Mason Johnson sits down with Chicago Literati

I first met Mason Johnson in college while stuffing my face with buttercream frosting. I had been chosen as the opening reader for Neal Pollack at the reading series he curated (Silver Tongue), and after the show while indulging in a slice of cake, I was approached by him.

“That’s my nose,” he said.

“What?” I asked.

“You’re eating my nose.” I stared blankly at him and then he pointed to my slice of cake. Indeed, there on my little square of cake was a photograph of Mason Johnson’s nose pasted on the frosting. It truly was the beginning of a beautiful friendship (or I was becoming a cannibal).

From there on out, Mason Johnson and the rest of the dream team of Silver Tongue invited me to magical readings that included beards, cake and cheese cubes. Mason Johnson was like a big brother to me all through college, encouraging me to do readings and helping me network. For that, I am eternally grateful.

You can imagine what sisterly pride I felt when I heard Mason Johnson’s debut novella, Sad Robot Stories was being published by the wonderful folks at CCLaP. My pride increased when I got my hands on the ARC. Mason’s original voice and ability to connect with the audience (like he does at all the shows he curates) bled through each passage. If you haven’t read it yet, you’re a fool. I took the chance to catch up with Mason Johnson, and I think this interview will tickle you. (Interview after the jump.)


(Image courtesy of Mason Johnson)

(Image courtesy of Mason Johnson)


 What inspired you to write Sad Robot Stories?

I felt it was an important part of American history that had yet to be documented. With that in mind, I decided to bear the responsibility of bringing this historical story to life.

No. Wait.

Actual answer:


Enemy Mine

Junot Diaz

Drawing robot comics with friends

A genuine enjoyment in sad things

and Jason Pettus sayin’ “Hey, you should make that story into a novella”


Who would you say is your favorite character from the novella?

 The narrator.

Or, if that’s not a choice, Marie because of her love of poop jokes.

Or Sally, since she’s probably who I’d like to be most.


Did you feel you had a lot of creative freedom working with the CCLaP?

Yeah! For the most part, they stayed out of my way. They definitely made me seem smarter than I actually am. They were very good about correcting the unintentionally broken parts, and allowing me to keep a lot of intentionally broken parts.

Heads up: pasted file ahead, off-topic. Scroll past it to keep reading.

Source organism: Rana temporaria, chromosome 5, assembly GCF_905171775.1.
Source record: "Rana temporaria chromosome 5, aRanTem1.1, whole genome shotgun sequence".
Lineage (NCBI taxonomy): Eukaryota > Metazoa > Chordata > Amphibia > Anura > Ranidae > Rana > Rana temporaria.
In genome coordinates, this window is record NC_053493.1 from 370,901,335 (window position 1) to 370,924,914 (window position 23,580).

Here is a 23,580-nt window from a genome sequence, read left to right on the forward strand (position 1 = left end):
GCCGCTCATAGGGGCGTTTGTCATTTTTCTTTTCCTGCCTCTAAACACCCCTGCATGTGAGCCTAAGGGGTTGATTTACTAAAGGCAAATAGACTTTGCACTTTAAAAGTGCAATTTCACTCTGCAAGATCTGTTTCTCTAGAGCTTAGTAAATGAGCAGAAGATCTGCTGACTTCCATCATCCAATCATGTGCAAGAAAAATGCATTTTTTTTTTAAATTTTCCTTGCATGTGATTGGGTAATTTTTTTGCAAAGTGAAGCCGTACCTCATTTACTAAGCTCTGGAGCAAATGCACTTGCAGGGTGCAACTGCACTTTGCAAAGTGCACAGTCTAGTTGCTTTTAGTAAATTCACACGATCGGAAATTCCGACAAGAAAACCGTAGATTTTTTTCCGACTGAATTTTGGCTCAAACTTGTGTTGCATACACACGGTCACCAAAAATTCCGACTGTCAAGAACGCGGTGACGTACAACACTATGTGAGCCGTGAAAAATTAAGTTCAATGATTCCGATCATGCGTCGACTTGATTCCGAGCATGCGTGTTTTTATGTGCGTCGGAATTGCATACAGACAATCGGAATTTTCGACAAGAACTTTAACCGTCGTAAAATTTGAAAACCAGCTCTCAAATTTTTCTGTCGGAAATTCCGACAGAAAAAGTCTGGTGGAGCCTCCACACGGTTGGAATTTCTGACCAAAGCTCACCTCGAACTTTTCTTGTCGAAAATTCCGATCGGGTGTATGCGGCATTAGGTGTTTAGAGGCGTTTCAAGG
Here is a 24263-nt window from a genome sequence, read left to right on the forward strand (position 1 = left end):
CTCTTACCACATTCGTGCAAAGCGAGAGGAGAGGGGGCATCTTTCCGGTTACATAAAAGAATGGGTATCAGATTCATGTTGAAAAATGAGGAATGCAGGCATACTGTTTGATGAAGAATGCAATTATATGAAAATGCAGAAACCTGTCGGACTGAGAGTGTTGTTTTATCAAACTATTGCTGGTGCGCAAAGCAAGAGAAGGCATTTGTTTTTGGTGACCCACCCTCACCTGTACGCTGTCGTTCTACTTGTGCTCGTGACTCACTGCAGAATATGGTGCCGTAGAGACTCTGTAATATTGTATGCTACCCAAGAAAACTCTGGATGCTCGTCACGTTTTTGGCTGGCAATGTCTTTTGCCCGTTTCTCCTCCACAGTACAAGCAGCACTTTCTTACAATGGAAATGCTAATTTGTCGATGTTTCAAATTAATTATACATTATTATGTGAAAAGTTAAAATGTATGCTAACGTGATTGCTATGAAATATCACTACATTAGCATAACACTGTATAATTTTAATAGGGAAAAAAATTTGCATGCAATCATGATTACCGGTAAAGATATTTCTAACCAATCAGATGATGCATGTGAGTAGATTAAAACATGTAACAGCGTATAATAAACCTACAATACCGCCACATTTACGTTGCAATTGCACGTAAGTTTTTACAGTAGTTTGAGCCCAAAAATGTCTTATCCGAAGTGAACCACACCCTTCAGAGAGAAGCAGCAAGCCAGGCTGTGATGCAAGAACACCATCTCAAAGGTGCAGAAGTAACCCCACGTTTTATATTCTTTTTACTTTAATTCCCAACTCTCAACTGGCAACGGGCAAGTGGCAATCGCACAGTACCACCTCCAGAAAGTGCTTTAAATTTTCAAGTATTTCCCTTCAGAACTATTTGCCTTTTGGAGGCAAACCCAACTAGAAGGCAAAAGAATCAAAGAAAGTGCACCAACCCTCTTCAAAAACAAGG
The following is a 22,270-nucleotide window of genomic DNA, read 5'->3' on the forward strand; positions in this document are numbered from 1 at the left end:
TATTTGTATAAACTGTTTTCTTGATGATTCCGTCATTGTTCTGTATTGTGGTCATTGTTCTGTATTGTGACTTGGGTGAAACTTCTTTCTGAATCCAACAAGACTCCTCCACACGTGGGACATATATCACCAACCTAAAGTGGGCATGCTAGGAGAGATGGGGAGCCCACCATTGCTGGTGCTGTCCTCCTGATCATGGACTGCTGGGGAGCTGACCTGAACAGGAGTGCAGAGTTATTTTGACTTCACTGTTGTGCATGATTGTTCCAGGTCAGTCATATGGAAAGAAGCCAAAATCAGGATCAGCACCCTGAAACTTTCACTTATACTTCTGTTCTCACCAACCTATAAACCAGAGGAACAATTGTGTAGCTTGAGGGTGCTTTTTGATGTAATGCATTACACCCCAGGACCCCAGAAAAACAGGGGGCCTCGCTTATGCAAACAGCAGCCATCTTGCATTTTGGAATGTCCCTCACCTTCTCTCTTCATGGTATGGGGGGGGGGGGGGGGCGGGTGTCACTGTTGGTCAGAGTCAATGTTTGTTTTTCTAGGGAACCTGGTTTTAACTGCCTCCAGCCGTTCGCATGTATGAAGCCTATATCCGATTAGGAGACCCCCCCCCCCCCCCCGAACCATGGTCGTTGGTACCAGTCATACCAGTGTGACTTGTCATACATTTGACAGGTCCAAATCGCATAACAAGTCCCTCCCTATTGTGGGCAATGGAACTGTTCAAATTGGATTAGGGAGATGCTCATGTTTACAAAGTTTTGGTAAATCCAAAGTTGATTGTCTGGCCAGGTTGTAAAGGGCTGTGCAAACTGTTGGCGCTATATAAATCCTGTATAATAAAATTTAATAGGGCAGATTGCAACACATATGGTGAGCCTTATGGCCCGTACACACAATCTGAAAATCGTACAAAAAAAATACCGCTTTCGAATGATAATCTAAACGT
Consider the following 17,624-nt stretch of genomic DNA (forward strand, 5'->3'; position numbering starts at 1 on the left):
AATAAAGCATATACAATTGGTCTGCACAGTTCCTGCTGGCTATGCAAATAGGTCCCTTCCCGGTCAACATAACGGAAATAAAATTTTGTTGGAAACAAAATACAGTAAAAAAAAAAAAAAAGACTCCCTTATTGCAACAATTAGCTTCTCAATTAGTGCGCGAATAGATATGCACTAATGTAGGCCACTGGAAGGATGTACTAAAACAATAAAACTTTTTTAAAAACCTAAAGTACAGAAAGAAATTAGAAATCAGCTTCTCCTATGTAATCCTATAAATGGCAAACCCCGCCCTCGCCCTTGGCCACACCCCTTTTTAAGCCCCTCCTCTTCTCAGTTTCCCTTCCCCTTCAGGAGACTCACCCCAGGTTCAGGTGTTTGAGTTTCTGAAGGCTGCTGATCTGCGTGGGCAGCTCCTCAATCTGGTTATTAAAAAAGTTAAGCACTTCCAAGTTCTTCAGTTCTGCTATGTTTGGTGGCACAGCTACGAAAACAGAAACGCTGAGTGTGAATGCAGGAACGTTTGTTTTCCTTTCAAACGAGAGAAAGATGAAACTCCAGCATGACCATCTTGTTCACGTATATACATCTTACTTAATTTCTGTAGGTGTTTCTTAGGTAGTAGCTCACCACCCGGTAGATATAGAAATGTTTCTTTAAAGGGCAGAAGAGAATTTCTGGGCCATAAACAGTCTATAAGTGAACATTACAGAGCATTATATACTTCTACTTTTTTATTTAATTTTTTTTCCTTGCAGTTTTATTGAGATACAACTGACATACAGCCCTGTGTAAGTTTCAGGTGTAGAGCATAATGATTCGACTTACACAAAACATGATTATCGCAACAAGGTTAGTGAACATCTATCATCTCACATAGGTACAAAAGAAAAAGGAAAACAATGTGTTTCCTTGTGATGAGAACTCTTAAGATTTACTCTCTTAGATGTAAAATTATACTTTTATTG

I remember there was this small interlude in the middle that got cut. I wanted to keep it in, but Jason and the editors wanted to get rid of it. I coulda sworn Jason cursed at me while we discussed it – he was very passionate about gettin’ rid of it. I can’t find the email where he cursed me out though, so I may be imagining it, haha.

Anyway, I sat on the idea of keeping it VS cutting it for a few weeks before I finally realized they were right. I’m really glad Jason was so insistent about it. He’d have let me keep it if I wanted to, but he made sure I knew it was a big fucking mistake, and now that the book is out there, I completely agree.

Fuck that interlude.


Who are your heroes? Why?

 I wasn’t sure how to answer this, so I ran into my bathroom, looked straight into the depths of my face in the mirror, and said, “KanyeWestKanyeWestKanyeWest

The answer didn’t quite feel right.

In reality, my heroes are probably the awesome female friends and mentors I’ve been lucky enough to have. And the very few male mentors who haven’t let me down.

You know, I met Neil Gaiman a few years ago. That motherfucker had the gall to live up to everything good you hear about him. And, as you may remember, Abby, Dorothy Allison taught a semester at Columbia Chicago. I had no classes with her, had very little personal time with her, but goddamn it was great see her ‘tude in action.

Luke Skywalker. I read like sixty Star Wars books as a kid. What little ethical integrity I have is probably because of bad sci-fi books and movies.

 What is your favorite quote and why?

 “Cat, enough of your greedy whining and your small pink bumhole.” – Margaret Atwood in February (

Because she says “bumhole.”

It used to be this Hemingway quote about being broken, but now it’s like… fuck, man. Who cares.


Do you think you’ll write another book?

 I’m working on a poetry collection now! That’ll definitely get finished. I think I’m going to self publish it as an ebook. No idea when. Two poems I wrote with this upcoming book in mind will be in the new Shabby Doll House on Tuesday (September 24th).

After that, I’ve got a bunch of little stories that I think will connect well into a novella/novel. Who knows though. It may get abandoned.


If you could have dinner with anyone, living or dead, who would you choose and why?

 For the most part, I don’t like meeting my heroes or celebrities. People tend to suck, you know? I prefer to keep them in my mind as ideas/personas that may or may not be true.

So yeah, I donno. Fuck Gandhi and Einstein. It’d be nice to have dinner with my grandfather again. Mike in the book is sorta based on him a little bit.



Mason Johnson is a writer from Chicago who spends his time making people on the internet angry. Professionally. You can find his fiction at Find out more about his novella, Sad Robot Stories, on the Chicago Center for Literature and Photograph website.

Originally published March 12, 2013

Filed under: Interviews

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